Local TV (incl. CE)                                     0.8%                             -11.0%                 15.1%

Local TV (excl. CE)                                    -18.7%                            9.9%               -4.4%

Print                                                                -31.6%                           -13.9%           -16.7%

Radio                                                                -31.0%                             6.0%               3.6%

Out-of-home                                                -24.6%                            10.4%             8.2%

Cinema                                                              -79.9%                            135.9%       50.0%

Direct Mail                                                       -13.6%                            -4.0%         -0.7%

GRAND TOTAL (incl. CE)                              0.5%                               15.1%          8.0%

GRAND TOTAL (excl. CE)                              -1.7%                              17.4%          6.5%

Source: MAGNA, June 2021


MAGNA research is media centric. It monitors net media owners advertising revenues based on a bottom-up analysis of financial reports and data from media trade organizations; other ad market studies are based on tracking ad insertions or consolidating agency billings. The MAGNA approach provides the most accurate and comprehensive picture of the market as it captures total net media owners’ ad revenues coming from national consumer brands’ spending as well as small, local, “direct” advertisers. Forecasts are based on economic outlook and market shares dynamic. The full report contains more granular media breakdowns and forecasts to 2025, for 70 markets.

MAGNA is the leading global media investment and intelligence company. Our trusted insights, proprietary trials offerings, industry-leading negotiation and unparalleled consultative solutions deliver an actionable marketplace advantage for our clients and subscribers.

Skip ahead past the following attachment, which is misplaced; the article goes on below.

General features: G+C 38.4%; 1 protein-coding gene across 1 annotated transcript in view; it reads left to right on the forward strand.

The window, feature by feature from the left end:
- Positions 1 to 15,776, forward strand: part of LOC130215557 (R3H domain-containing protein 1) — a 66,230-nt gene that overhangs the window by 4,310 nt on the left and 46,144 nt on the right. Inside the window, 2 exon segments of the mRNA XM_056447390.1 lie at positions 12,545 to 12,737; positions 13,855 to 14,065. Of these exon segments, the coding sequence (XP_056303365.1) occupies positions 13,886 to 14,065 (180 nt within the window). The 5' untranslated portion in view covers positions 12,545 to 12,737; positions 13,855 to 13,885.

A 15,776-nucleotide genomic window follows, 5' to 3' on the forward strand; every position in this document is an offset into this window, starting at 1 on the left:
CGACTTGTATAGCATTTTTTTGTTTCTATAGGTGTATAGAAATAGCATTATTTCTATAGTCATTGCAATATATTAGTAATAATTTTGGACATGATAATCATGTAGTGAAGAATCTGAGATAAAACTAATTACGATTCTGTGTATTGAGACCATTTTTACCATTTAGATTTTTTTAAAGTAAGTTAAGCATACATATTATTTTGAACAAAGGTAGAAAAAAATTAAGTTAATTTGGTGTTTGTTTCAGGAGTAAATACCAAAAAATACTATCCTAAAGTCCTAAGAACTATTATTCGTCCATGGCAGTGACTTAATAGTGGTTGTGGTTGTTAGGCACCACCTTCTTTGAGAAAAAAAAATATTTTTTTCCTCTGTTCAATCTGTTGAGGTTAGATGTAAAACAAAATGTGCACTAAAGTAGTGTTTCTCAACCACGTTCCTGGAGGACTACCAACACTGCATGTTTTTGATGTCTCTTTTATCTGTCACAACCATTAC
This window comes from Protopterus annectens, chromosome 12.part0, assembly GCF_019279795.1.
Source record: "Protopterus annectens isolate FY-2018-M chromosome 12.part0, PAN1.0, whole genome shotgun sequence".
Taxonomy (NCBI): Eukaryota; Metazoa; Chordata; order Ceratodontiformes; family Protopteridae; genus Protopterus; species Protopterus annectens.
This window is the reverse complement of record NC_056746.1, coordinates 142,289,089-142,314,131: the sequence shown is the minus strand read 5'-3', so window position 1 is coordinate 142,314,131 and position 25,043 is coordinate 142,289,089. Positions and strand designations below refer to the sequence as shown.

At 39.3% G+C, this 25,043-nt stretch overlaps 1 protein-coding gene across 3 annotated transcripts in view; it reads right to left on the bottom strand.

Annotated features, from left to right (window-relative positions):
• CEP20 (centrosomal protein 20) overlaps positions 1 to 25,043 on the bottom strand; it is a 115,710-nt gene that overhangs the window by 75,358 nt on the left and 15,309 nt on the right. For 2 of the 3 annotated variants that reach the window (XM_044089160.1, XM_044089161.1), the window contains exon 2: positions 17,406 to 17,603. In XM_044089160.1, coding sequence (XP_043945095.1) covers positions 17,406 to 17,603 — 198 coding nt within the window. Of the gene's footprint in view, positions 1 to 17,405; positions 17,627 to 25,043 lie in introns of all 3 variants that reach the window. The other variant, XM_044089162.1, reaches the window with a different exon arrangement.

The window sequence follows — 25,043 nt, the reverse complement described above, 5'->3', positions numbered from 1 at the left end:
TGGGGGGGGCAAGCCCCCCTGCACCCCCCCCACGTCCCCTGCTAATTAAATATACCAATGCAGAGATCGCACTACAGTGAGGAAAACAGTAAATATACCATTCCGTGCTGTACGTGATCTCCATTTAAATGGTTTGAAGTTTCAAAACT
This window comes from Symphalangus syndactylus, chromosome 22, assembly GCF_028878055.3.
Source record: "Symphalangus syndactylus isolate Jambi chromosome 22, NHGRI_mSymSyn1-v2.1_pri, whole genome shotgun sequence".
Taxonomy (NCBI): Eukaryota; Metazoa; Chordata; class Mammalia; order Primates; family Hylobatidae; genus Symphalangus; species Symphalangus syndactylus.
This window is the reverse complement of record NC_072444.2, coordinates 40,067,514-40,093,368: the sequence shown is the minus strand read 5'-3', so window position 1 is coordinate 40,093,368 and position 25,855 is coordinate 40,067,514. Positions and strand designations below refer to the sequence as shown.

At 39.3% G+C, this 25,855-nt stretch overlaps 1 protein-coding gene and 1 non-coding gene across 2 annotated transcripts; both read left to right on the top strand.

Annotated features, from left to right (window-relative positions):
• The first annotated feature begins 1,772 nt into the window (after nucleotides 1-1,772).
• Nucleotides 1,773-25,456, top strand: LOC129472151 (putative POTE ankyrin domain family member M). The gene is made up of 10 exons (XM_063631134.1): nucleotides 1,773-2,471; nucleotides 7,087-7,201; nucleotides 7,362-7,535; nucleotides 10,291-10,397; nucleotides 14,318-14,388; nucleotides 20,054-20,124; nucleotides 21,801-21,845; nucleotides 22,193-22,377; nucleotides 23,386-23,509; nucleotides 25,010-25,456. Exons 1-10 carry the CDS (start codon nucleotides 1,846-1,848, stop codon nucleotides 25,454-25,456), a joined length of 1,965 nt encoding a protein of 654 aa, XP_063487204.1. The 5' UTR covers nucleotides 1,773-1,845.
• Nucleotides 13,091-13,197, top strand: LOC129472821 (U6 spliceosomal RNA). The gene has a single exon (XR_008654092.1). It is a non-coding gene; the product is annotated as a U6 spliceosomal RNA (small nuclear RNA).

We are a team of experts driven by results, integrity and inquisitiveness. We operate across five key competencies, supporting clients and cross-functional teams through partnership, education, accountability, connectivity and enablement. For more information, please visit our website: and follow us on LinkedIn and Twitter.
MAGNA has set the industry standard for more than 60 years by predicting the future of media value. We publish more than 40 reports per year on audience trends, media spend and market demand as well as ad effectiveness.

To access full reports and databases or to learn more about our market research services, contact [email protected].


Current Global with the Public Relations & Communications Association Release Industry Guidelines  

New York, NY – April 21, 2021 – People with disabilities, representing 15 percent of the global population, regularly consume all types of content, but are they able to fully access that content comfortably? A new study by Current Global, MAGNA and the IPG Media Lab, “Digital Accessibility: The Necessity of Inclusion,” answers this question and more by revealing that brands must prioritize accessibility and inclusivity in communications planning – it’s no longer a “nice to have.”

With a collective global buying power of $8 trillion, this community represents a significant audience for marketers to exclude by default or design:

  • 285 million people are visually impaired; 39 million are blind and 82 percent of all blind people are age 50+.
  • 466 million people have disabling hearing loss; by 2050, that number will rise to over 900 million.
  • Between 1-3% of the population has an intellectual disability, as many as 200 million people; intellectual disability is significantly more common in low-income countries – about 16 in every 1,000 people.
  • About 18.5 million people have a speech, voice, or language disorder.


“Content is published every day that’s inaccessible to many, but it doesn’t have to be that way,” said George Coleman, Co-CEO of Current Global. The agency made an industry-first commitment in December 2020 that every piece of communication developed, curated or published on behalf of the firm and its clients will meet the highest accessibility standards. “If brands don’t adjust their communications strategies to reach all audiences, they will miss out on forging long-lasting relationships with a large population of consumers,” he added.

Study participants had visual, hearing, cognitive, or speech disabilities. The findings show that people with all types of disabilities consume many forms of media, yet have trouble accessing content comfortably and with ease, even when using assistive tools. Understanding the lived experiences of people with disabilities clearly shows assistive tools don’t always work, with the content itself being half the problem. In addition, the study found that accessibility in communications has a direct impact on how people feel about a brand.

  • People with disabilities are regularly consuming all forms of content weekly or more often, particularly visual content (98%): Social media, TV shows and short video clips are favored by survey participants (89%, 86%, and 80% respectively).
  • Social media platforms are comparatively difficult to use: No matter the type of disability, people find social media somewhat difficult or very difficult to use (visual: 22%; hearing: 17%; cognitive: 23%; speech: 27%). Some of the problems reported include small text, misleading buttons, ads interfering with actual posts, far too many options and menus, and hard to navigate.